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Title: Science fiction and language : language and the imagination in post-war science fiction
Author: Gallagher, Ron
Awarding Body: University of Warwick
Current Institution: University of Warwick
Date of Award: 1986
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This study examines the claims for a privileged status for the language of science fiction. The analysis of a series of invented languages, including 'nadsat', 'newspeak' and 'Babel-17', establishes that beneath these constructions lie deep-seated misconceptions about how language works. It is shown that the various theories of language, implicitly or explicitly expressed by writers and critics concerned with invented languages and neologism in science fiction, embody a mistaken view about the relation between language and the imagination. Chapter two demonstrates, with particular reference to the treatment of time and mind, that the themes on which science fiction most likes to dwell, reflect very closely the concerns of philosophy, and as such, are particularly amenable to the analytical methods of linguistic philosophy. This approach shows that what science fiction 'imagines' often turns out to be a product of the deceptive qualities of the grammar of language itself. The paradoxes of a pseudo-philosophical nature, in which science fiction invariably finds itself entangled, are particularly well exemplified in the work of Philip K. Dick. Chapter Three suggests that by exploiting the logically impossible, by making a virtue of the tricks and conventions which have become science fiction's stigmata (time-travel, telepathy, etc.), Dick indicates a means of overcoming the genre's current problems concerning form and seriousness. In conclusion it is demonstrated through the work of J. G. Ballard, that any attempt to throw off science fiction's 'pulp' conventions is likely to lead the genre further into the literary wilderness.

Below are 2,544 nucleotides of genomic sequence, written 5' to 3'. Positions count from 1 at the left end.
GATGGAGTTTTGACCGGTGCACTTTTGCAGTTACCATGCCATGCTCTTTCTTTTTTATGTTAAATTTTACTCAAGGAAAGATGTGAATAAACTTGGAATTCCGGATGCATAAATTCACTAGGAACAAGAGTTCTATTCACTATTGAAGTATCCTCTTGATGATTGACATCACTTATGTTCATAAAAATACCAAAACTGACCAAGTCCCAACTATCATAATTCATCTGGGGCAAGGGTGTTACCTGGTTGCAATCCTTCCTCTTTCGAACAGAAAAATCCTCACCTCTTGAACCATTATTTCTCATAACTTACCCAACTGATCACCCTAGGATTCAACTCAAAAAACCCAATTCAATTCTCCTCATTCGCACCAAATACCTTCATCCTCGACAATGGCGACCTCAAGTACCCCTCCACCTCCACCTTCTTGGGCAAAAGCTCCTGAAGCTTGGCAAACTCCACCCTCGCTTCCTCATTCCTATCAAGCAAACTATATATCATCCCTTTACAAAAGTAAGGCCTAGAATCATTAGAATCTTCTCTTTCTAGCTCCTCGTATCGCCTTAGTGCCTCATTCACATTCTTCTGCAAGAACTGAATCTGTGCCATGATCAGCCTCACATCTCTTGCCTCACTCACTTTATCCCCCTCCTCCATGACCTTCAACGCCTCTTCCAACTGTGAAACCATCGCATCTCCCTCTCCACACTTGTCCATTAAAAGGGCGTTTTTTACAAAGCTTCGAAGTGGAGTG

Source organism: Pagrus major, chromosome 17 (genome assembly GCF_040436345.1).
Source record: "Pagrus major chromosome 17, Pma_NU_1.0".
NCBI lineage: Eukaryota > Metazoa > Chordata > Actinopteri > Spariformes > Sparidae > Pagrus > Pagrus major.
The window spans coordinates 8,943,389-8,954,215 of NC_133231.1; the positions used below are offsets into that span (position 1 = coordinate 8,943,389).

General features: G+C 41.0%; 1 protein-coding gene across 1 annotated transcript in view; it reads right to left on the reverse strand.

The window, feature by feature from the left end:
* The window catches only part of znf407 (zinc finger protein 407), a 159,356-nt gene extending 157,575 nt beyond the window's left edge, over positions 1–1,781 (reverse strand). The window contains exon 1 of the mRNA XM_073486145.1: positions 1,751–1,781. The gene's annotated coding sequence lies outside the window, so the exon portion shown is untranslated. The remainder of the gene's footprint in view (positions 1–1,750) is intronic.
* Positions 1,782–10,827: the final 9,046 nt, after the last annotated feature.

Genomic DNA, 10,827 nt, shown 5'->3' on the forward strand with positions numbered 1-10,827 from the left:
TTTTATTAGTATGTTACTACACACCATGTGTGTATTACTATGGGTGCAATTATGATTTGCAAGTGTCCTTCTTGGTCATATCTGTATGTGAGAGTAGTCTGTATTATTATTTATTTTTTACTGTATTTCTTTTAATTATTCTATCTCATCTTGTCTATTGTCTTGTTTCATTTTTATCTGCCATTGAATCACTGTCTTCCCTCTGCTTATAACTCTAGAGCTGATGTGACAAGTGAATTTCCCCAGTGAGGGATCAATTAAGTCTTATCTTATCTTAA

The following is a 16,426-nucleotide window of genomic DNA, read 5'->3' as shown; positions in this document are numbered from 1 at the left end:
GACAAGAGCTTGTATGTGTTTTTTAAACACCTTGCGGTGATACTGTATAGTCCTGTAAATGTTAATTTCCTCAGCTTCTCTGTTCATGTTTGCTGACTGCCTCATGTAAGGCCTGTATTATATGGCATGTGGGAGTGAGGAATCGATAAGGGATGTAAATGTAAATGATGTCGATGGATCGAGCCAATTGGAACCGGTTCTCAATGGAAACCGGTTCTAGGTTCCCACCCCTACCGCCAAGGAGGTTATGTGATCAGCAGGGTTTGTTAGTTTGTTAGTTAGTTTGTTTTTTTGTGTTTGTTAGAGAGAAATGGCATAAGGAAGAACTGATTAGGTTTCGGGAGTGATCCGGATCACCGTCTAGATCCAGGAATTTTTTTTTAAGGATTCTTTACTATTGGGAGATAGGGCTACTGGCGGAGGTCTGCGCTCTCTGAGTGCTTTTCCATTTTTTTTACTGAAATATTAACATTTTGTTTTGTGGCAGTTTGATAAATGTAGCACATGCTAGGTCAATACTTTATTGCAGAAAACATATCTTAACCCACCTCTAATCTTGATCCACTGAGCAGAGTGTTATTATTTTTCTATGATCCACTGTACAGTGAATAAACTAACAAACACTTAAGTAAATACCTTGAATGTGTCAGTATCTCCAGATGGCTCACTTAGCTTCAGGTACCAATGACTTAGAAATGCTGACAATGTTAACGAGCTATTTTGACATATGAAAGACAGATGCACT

Supervisor: Not available Sponsor: Not available
Qualification Name: Thesis (Ph.D.) Qualification Level: Doctoral
EThOS ID:  DOI: Not available
Keywords: PN Literature (General)